all of us have probably seen a few documentaries or featurettes
about stuntmen. Whether it's Master Wo Ping's work on The
Matrix movies, Jackie Chan's brigade of suicide machines,
the occasional American teenager's backyard wrestling video,
we feel compelled to watch hours of footage of people exploring
the art of defying death.
it's always about one thing for us, the viewers: how mind-numbingly
dangerous is it? Just how much does it violate that human
instinct for self-preservation? Well, I want you to imagine
a career of stuntwork done with little (usually no) padding.
The roles are typically small and thankless, and the threat
of never working again once injured is greater than ever
wondering why no padding, eh? Well, it's just not that easy
to hide shoulder pads and knee braces under a strapless evening
Yup, we're talking about stuntwomen; those poor souls often
relegated to work as "hair-pulling" doubles and
fall gals for the "weaker sex", blah, blah, blah
But what about those bone crunching scenes in Charlie's
Angels or, better yet, Kill
Bill? You actually think the actresses are that crazy?
Dare takes us through two generations of stuntwomen, focusing
intently on Zoe Bell, the Xena behind Xena: Warrior Princess,
and Jeannie Epper, probably best known for doubling Lynda
Carter on Wonder Woman. Throughout the film, our perspective
flows back and forth between these two characters: Zoe, the
spunky New Zealander who takes repeated blows to the head,
but still laughs it off in a way that's
adorable; and Jeannie, who pioneered into what was always
a man's world and co-founded the first stuntwomen's organization,
only to find Hollywood now far too ready to write her off
as she enters her sixties.
know what the craziest thing of all is? We really do come
to love these insane women well before the film even gets
going. Director Amanda Micheli brings us so close to these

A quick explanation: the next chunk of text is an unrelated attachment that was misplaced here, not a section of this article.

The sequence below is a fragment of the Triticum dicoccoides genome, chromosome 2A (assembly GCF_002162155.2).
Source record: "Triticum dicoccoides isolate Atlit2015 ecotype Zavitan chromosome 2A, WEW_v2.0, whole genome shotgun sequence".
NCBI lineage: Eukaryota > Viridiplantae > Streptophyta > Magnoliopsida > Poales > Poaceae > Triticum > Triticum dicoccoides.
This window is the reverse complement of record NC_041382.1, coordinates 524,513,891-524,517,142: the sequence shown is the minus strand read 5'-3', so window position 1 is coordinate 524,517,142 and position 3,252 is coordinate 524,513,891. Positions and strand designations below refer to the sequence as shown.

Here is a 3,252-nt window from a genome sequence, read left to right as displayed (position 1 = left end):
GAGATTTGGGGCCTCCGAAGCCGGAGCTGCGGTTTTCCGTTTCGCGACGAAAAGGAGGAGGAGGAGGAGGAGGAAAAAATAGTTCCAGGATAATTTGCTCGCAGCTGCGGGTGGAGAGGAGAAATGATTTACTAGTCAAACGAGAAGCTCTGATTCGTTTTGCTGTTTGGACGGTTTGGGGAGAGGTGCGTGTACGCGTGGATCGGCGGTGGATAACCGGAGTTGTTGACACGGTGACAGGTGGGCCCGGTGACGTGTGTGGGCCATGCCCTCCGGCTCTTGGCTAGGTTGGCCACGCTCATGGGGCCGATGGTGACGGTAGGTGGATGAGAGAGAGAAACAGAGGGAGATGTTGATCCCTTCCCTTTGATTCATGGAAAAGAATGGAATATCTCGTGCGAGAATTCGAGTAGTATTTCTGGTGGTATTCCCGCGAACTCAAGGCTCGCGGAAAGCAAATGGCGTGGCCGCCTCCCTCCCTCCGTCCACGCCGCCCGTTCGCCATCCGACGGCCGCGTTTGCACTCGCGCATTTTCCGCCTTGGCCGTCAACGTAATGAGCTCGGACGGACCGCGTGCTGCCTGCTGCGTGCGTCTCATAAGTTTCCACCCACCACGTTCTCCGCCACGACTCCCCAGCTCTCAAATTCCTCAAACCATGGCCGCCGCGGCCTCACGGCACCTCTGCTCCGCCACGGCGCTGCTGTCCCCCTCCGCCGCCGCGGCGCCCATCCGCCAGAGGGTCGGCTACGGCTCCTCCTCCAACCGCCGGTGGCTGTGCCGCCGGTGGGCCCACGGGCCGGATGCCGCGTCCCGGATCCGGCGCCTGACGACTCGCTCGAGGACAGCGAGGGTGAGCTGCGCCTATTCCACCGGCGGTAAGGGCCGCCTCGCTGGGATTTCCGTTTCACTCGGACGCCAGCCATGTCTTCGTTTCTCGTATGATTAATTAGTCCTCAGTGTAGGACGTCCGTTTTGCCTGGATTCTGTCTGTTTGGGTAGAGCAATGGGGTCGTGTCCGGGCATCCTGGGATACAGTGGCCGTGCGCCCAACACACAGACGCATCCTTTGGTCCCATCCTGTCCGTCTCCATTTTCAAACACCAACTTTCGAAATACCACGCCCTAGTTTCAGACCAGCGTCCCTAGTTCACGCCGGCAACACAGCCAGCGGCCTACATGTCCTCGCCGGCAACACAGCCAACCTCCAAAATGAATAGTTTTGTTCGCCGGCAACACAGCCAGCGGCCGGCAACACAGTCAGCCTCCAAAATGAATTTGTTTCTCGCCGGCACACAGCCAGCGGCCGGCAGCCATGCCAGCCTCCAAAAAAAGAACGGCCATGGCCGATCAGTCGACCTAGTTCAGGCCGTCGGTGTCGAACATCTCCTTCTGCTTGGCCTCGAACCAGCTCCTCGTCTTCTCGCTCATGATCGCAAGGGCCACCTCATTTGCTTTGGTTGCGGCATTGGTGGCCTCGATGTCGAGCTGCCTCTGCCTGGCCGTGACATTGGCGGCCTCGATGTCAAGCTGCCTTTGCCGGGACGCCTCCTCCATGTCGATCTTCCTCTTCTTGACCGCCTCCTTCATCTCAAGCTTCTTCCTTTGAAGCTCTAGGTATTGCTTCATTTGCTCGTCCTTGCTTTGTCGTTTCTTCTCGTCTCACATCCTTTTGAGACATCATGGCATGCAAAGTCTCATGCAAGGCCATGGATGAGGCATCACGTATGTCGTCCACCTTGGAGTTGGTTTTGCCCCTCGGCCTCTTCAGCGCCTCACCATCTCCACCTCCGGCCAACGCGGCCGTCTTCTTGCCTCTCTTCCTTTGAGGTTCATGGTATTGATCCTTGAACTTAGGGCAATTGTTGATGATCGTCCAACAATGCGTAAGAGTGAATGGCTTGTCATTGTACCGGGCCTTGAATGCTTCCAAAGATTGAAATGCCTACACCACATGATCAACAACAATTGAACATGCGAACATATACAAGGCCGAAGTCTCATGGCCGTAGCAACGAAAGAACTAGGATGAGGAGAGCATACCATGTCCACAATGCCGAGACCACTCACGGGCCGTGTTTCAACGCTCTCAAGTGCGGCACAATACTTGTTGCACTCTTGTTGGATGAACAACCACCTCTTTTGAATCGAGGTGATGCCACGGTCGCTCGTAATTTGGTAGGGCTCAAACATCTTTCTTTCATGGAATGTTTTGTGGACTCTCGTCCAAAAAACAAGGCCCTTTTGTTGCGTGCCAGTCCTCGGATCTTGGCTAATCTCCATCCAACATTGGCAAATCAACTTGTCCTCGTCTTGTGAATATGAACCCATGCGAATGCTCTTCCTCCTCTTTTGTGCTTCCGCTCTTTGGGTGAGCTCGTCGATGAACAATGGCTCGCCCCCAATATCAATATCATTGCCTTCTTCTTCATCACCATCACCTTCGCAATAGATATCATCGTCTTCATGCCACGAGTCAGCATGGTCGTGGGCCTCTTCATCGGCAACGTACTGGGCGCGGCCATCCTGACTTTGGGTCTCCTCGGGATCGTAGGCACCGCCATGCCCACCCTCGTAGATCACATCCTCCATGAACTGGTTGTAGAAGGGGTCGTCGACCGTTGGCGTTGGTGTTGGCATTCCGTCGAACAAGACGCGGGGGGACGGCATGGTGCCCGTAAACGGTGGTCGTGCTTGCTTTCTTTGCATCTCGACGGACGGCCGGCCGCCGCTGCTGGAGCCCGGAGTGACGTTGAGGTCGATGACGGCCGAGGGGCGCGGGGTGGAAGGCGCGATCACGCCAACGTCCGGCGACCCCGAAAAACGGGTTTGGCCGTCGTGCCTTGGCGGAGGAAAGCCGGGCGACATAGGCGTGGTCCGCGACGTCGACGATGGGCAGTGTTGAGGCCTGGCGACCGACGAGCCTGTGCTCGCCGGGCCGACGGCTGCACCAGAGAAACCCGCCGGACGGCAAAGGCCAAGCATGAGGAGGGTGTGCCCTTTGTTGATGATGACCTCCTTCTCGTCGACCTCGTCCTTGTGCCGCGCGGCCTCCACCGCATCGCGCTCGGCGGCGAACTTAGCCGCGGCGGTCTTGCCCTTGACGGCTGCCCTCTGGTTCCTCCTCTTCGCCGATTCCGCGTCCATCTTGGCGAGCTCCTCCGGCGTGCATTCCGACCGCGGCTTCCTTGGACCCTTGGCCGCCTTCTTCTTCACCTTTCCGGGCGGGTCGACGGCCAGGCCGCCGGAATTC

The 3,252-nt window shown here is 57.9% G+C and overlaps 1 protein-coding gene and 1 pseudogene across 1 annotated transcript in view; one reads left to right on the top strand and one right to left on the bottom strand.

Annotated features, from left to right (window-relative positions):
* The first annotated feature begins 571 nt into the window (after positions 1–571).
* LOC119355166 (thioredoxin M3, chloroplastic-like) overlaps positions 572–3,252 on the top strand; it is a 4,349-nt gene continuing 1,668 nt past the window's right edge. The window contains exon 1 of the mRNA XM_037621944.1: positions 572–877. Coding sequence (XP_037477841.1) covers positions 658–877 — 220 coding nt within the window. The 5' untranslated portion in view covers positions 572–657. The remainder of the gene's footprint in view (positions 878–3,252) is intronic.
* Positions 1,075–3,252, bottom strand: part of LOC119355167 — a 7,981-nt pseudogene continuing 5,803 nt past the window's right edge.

characters, it's crushing when Zoe is turned down for the
main stunt role in a new TV series. But, in a way, that's
no hard task at all; Zoe glows with so much joy and youthful
exuberance throughout the film that seeing her down at all
is painful. Micheli's directing really comes to the fore when
she takes us through Jeannie Epper's day, calling lists of
stunt coordinators when no work is available, struggling to
make sure women get recognized in the stuntwork community
without belittling them as "good enough- for a girl",
and then, in probably the saddest moment, watching her eyes
when she visits a cosmetic surgeon's office for an appraisal
and, for once, seems to feel her age catch up with her.
also shines in the way she structures her story; revealing
the danger that starting a family presents to a stuntwoman's
career, showcasing Jeannie's daughter's struggle with the
"high fall" stunt after an accident all but ends
her own career, and exploring the bond that forms when Jeannie
takes Zoe under her wing and shows her around the LA stunt
scene, hoping to kick start her struggling career.
end, Double Dare sucks you in so completely, you almost
wish its stars would try their hand at acting
least that more movies would showcase women kicking major
ass. In any case, the filmmaking world needs to get it's act
together, and Double Dare is a step in the right direction.